Portuguese pavement

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Portuguese pavement: image of the seal of the University of Coimbra Portugal (Coimbra) featuring Wisdom.

Portuguese pavement (calçada portuguesa, European Portuguese: [kɐɫˈsaðɐ puɾtuˈɣezɐ], Brazilian Portuguese: [kawˈsadɐ poʁtuˈɡezɐ]), is a traditional-style pavement used for many pedestrian areas in Portugal, while it can also be found in Olivença (a disputed territory administered by Spain) and throughout old Portuguese colonies such as Brazil and Macau. Portuguese workers are also hired for this skill to create these pavements in places such as Gibraltar. Being usually used in sidewalks, it is in squares and atriums this art finds its deepest expression.

One of the most distinctive uses of this paving technique is the image of the Saint Queen Elizabeth of Portugal, in Coimbra, designed with black and white stones of basalt and limestone.

Origins[edit]

Paving as a craft is believed to have originated in Mesopotamia, where rocky materials were used in the inside and outside of constructions, being later brought to Ancient Greece and Ancient Rome.

The Romans used to pave the vias connecting the empire using materials to be found in the surroundings. Some of the techniques introduced then are still applied on the calçada, most noticeably the use of a foundation and a surfacing.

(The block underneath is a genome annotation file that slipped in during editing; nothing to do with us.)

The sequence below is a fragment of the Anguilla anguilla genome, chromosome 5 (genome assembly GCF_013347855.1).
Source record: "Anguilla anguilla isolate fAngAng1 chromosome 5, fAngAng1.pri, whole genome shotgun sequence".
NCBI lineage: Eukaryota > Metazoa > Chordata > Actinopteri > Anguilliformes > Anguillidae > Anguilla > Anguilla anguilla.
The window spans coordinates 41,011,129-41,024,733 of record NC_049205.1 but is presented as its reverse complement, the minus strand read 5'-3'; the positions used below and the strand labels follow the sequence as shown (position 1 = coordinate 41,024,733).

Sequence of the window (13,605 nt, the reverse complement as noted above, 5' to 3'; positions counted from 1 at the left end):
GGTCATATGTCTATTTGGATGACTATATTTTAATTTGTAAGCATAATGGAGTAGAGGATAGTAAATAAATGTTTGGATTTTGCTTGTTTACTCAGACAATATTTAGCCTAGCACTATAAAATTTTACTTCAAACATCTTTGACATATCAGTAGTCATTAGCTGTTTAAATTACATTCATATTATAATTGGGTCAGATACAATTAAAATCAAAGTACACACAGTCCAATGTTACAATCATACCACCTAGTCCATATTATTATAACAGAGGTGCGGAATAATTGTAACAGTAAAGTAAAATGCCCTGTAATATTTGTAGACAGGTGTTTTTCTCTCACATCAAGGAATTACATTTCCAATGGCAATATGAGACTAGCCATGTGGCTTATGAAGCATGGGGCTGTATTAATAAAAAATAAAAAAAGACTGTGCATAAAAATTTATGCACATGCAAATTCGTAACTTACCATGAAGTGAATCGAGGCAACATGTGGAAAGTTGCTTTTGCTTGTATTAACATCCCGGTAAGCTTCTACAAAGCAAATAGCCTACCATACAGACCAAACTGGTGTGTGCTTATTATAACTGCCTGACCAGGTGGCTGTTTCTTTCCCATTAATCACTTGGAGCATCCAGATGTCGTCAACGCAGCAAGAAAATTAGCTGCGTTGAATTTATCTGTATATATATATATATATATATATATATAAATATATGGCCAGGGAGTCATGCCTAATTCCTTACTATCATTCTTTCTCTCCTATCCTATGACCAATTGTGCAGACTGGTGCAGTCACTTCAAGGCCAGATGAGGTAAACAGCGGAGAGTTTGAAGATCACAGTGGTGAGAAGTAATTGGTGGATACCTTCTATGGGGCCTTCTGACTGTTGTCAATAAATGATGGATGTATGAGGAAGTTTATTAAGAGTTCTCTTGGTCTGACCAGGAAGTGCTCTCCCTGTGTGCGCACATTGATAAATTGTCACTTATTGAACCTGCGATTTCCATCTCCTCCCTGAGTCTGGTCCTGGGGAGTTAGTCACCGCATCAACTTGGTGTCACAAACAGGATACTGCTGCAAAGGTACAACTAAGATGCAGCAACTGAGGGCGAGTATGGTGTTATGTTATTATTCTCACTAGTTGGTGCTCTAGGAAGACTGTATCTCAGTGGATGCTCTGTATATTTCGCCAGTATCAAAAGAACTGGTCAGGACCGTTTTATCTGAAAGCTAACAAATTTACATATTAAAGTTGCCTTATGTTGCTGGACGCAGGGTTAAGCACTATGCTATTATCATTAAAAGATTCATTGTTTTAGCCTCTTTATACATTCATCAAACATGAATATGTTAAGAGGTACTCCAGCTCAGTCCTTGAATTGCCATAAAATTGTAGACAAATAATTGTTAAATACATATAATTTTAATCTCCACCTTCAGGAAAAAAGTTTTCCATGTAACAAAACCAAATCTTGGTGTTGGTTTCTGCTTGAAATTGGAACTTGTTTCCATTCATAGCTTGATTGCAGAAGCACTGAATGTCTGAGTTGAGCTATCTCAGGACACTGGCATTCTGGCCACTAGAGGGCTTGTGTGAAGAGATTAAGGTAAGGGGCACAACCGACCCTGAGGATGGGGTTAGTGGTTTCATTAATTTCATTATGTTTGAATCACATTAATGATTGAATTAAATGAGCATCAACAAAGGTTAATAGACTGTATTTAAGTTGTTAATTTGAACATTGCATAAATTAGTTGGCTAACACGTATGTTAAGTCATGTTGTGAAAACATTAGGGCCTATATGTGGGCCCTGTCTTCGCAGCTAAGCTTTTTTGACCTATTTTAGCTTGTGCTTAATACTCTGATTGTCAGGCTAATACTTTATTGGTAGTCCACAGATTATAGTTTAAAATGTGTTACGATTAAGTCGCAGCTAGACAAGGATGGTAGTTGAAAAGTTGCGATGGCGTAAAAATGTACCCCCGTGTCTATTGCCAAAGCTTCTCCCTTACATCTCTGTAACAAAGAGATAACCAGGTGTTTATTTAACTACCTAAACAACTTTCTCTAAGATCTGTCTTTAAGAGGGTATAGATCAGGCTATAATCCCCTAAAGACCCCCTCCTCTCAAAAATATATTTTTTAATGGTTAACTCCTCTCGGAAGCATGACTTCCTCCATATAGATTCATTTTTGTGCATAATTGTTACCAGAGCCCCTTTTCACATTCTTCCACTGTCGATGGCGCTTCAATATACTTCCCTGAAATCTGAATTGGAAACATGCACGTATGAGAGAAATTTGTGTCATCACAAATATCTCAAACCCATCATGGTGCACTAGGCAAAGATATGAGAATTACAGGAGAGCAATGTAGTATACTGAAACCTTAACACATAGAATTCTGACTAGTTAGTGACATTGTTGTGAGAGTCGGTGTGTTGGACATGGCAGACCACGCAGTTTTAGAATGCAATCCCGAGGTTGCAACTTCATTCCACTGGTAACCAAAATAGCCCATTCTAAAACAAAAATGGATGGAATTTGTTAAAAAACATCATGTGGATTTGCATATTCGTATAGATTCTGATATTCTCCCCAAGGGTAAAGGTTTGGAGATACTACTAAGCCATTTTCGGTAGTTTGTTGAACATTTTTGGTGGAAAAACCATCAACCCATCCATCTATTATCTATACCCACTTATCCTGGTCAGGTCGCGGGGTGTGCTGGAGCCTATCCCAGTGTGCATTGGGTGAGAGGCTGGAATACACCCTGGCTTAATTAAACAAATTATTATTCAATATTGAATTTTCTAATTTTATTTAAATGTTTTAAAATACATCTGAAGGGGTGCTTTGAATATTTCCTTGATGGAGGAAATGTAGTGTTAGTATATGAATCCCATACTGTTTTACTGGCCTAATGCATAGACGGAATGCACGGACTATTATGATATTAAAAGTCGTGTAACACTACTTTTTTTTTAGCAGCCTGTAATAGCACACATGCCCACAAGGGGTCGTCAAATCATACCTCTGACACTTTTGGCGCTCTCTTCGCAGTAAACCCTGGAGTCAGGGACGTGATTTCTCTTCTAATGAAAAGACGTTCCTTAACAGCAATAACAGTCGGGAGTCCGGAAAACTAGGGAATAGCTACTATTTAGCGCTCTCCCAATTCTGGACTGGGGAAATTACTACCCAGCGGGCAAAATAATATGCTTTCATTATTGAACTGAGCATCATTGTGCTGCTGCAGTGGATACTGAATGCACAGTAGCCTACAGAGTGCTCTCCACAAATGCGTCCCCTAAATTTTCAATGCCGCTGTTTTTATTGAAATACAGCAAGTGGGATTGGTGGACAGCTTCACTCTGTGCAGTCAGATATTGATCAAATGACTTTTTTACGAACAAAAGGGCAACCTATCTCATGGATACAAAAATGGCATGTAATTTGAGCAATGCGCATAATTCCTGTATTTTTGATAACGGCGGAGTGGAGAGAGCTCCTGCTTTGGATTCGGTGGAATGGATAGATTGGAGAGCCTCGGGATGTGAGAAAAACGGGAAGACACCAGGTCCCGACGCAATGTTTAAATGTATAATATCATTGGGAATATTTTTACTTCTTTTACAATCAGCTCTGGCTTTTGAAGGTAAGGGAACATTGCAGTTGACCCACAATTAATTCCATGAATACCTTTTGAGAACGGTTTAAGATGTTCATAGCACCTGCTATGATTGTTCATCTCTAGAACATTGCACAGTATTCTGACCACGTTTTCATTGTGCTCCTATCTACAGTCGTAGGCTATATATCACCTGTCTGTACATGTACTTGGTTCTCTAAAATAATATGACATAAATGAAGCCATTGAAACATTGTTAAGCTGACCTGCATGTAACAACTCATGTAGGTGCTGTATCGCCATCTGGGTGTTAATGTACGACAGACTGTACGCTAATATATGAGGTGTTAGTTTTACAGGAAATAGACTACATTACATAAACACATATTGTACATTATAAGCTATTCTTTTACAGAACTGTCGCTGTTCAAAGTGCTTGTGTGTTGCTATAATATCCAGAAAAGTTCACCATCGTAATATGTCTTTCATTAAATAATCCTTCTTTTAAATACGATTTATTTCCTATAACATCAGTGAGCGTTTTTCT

Setting the stones[edit]

Upon a well compacted trench of argillaceous materials, craftsmen lay a bedding of gravel, which will accommodate the tessera stones, acting as a cement.

Stages of paving
1. Preparation of stones 
2. Careful, manual placement of each stone 
3. Finishing by spreading cement mix on the pavement 
4. Final effect 

An uncertain future[edit]

Portuguese pavement in Paulista Avenue, São Paulo. This pavement is currently being challenged for a more common one, under the Avenue reform.

Very few workers (calceteiros) will admit to enjoying this arduous labour, where long hours are spent painstakingly laying the stones in a prostrated position. Low wages fail to attract apprentices.

Paved sidewalks also present hazards to pedestrians and unpleasant barriers to people with physical impairments. These pavements can be particularly treacherous when they are wet, presenting a glassy, low grip surface that can contribute to slips and falls. Moreover, the surface is prone to breaking up, and in doing so, presents dangerous trip hazards.

This method of paving has a high cost and reduced longevity in comparison with concrete-based or bituminous alternatives. They are, however, relatively easy to excavate (in order to access buried services) and reinstatement is almost invisible – not something that can be said for homogeneous surfaces that are left with unsightly patches as witness marks to previous interventions.

Once an activity performed by hundreds of craftsmen in Portuguese cities and villages, traditional paving is increasingly becoming restricted to conservation works or important architectural projects. Less abundant materials, dwindling numbers of craftsmen and criticism to its widespread use are forcing municipalities to consider other alternatives.

While São Paulo is currently reforming the sidewalks of its Paulista Avenue, one of the places in the city that has Portuguese pavement, and exchanging it for a more cheap and common type of pavement, in other Brazilians cities such as Rio de Janeiro it remains popular, nearly ubiquitous in the wealthier areas.

Calçada as a form of art[edit]

External links[edit]